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Are Digital Badges a New Measurement of Mastery?

Thursday, May 7, 2015
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Across the globe, higher ed institutions and professional organizations are harnessing the power of digital badges to motivate, demonstrate, and validate learning and development (L&D). Digital badges are currently in use at postsecondary institutions such as MIT and Yale University and organizations such as NASA, the U.S. Department of Education, and the Smithsonian.

Our modern era is characterized by a rapidly changing economy that requires members of the workforce to continuously seek L&D opportunities. Earning a certificate or degree from a postsecondary institution is only the beginning of a lifelong learning process that includes recertification and professional development. Digital badges can measure what skills and competencies a learner has acquired from professional development opportunities in addition to providing evidence of memberships with professional organizations.

In an L&D setting, digital badges represent that a learner has demonstrated mastery of specific, granular skills and competencies that are expected to improve future performance. The demonstration of mastery can be measured in a variety of ways, for example, via scenario-based assessment items that represent real-world experiences. Badges can represent incremental learning and progress, and they can also represent larger, more comprehensive capstone achievements. As such, badges are becoming an increasingly popular way for L&D to more fully document the breadth and depth of a learner’s achievements.

Members of professional organizations may present at conferences about the work they're doing, attend breakout sessions and workshops on specific topics to hone a skill relevant to their position, or serve on various boards or committees. With the emergence of digital badges, there is a mechanism to verify or authenticate those experiences. Just some of the outcomes that can be verified include the development of knowledge, skills, and abilities that results from participation in professional conferences, workshops, and conventions. The assessment and verification process should be through an independent third-party that can create additional layers of reliability and validity to the badge.

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These days, most career-minded individuals have profiles on social and professional networks such as LinkedIn, which they use to nurture and generate strategic relationships. Digital badges help individuals display their knowledge, skills, and competencies to the members of their online professional communities. Digital badges serve as symbols of job-specific achievements that solidify an individual’s membership in their professional community. They also afford individuals the opportunity to demonstrate incremental growth along a lifelong learning path that can lead to advancement and promotion.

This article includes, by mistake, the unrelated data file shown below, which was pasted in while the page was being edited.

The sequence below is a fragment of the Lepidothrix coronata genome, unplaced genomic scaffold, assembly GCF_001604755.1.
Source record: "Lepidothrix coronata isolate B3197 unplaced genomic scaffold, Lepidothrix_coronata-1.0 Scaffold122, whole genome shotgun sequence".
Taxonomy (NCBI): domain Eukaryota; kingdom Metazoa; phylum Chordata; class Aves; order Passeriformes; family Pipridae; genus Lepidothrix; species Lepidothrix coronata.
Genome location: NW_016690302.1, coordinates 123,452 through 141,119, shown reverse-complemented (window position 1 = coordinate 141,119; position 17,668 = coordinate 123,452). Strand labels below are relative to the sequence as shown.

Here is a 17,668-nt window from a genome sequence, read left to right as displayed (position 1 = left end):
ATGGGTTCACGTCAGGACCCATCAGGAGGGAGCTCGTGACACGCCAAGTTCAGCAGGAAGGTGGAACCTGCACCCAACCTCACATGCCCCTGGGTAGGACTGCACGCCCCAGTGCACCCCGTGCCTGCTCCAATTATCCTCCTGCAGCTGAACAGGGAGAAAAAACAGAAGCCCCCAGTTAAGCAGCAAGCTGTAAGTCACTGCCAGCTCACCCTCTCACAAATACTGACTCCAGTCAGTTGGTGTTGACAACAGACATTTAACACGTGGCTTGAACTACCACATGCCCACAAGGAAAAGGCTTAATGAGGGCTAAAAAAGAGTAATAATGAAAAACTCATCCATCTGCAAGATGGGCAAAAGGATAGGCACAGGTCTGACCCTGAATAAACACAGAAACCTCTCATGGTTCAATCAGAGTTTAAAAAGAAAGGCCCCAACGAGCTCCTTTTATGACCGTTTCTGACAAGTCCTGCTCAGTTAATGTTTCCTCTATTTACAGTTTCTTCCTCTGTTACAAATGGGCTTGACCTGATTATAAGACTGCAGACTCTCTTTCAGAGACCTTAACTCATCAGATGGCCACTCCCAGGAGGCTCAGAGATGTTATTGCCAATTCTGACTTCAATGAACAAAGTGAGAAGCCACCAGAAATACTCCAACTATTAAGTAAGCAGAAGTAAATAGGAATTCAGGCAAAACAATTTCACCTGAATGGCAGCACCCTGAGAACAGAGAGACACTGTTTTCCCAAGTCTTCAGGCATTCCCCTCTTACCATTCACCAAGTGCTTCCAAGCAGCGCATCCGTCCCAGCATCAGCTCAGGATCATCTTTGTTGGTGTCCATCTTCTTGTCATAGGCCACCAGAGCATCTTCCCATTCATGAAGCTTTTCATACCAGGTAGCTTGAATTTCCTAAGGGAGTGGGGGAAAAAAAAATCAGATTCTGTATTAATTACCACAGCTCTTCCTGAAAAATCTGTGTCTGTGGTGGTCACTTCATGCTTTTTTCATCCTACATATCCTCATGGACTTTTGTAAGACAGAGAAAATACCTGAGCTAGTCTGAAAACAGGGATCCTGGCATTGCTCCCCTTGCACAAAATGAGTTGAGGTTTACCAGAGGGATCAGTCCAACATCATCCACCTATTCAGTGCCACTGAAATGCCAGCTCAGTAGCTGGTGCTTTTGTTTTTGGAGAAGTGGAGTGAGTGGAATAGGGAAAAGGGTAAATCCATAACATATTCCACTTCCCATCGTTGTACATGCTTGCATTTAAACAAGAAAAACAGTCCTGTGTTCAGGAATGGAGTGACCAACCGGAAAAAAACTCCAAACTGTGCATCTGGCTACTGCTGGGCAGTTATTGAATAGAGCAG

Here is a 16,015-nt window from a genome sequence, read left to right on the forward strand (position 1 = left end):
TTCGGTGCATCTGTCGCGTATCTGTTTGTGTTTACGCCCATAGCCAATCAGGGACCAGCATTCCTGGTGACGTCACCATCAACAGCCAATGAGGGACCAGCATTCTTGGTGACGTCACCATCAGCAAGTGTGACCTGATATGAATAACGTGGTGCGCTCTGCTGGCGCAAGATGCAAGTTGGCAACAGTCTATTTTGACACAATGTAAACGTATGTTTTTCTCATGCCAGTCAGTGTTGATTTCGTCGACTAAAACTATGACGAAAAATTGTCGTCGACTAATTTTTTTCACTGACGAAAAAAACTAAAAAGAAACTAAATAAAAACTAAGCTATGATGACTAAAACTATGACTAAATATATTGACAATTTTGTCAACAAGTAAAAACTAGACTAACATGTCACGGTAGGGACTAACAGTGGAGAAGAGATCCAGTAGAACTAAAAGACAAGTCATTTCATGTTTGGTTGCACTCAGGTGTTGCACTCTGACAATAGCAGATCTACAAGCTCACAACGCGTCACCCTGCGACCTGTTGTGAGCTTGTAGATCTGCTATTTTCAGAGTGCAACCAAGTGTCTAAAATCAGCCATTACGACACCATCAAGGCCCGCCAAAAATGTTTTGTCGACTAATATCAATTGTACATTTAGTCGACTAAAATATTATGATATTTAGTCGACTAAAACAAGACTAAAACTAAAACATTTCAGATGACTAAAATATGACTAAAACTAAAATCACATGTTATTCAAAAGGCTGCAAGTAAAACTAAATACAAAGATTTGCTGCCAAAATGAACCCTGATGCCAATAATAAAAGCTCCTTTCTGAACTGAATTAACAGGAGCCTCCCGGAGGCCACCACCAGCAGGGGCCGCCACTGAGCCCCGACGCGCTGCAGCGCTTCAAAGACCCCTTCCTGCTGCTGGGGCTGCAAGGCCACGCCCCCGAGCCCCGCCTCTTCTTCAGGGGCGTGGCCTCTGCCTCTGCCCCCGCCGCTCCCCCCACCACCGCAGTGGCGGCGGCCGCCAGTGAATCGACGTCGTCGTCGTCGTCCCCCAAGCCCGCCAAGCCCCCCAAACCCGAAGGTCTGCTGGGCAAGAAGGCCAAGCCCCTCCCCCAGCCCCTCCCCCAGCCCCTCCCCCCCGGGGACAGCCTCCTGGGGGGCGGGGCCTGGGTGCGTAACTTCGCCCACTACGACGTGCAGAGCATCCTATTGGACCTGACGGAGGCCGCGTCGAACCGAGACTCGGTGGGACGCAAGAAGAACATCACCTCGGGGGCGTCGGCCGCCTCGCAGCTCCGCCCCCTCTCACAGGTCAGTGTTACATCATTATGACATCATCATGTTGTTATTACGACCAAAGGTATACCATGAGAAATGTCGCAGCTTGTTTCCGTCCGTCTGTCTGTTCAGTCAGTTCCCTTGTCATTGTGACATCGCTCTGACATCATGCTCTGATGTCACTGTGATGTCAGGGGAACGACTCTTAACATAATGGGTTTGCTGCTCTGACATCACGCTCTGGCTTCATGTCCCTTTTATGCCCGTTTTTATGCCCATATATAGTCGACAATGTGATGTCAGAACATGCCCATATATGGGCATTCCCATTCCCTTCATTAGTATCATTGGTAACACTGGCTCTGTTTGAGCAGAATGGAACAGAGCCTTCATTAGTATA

The digital component of digital badges is what gives the badge its authenticity and ease of use. There are several digital badge providers out there, and the badges they store are typically accessed electronically via a link. In other words, it’s not so much the image of the badge that counts as it is that the image is tied to an electronic record. Additionally, in most cases the badge issuer is separate from the badge provider, and it is this badge issuer that usually controls badge expiration, so a link will only work as long as the badge is “viable.”  So, as long as badges are verified electronically, they can be trusted as authentic. These controls are what make badges more reliable and easier to verify than traditional credentials such as official transcripts or letters of recommendation.

In addition to recognition of achievements and memberships, digital badges also motivate learning and development by providing concrete rewards for the learner and by fostering healthy competition among individuals who qualify for the same types of badges.

To learn more about the usefulness of badging and how digital badges work, the following resources may be helpful:

Is your organization using badges? Please share your experience in the Comments. 

About the Author
Amanda Opperman, Institutional and Program Effectiveness Specialist at Wonderlic, is a veteran higher education professional with vast experience in and out of the classroom. She leads initiatives to help institutions with the achievement and measurement of outcomes, including assessment implementation and effectiveness planning. She began her career in the field of higher education as a Rhetoric & Writing Studies professor at San Diego State University. Most recently, she served as the Program Director at California University of Management and Sciences. She has also served as Vice Chancellor at Southern States University and Academic Director at Hancock International College. She is currently writing her dissertation about the effects of cognition on the attainment of learning outcomes as part of her doctoral studies in the San Diego State University/Claremont Graduate University joint-PhD in Education. She also holds a B.A. and an M.A. in English Literature.
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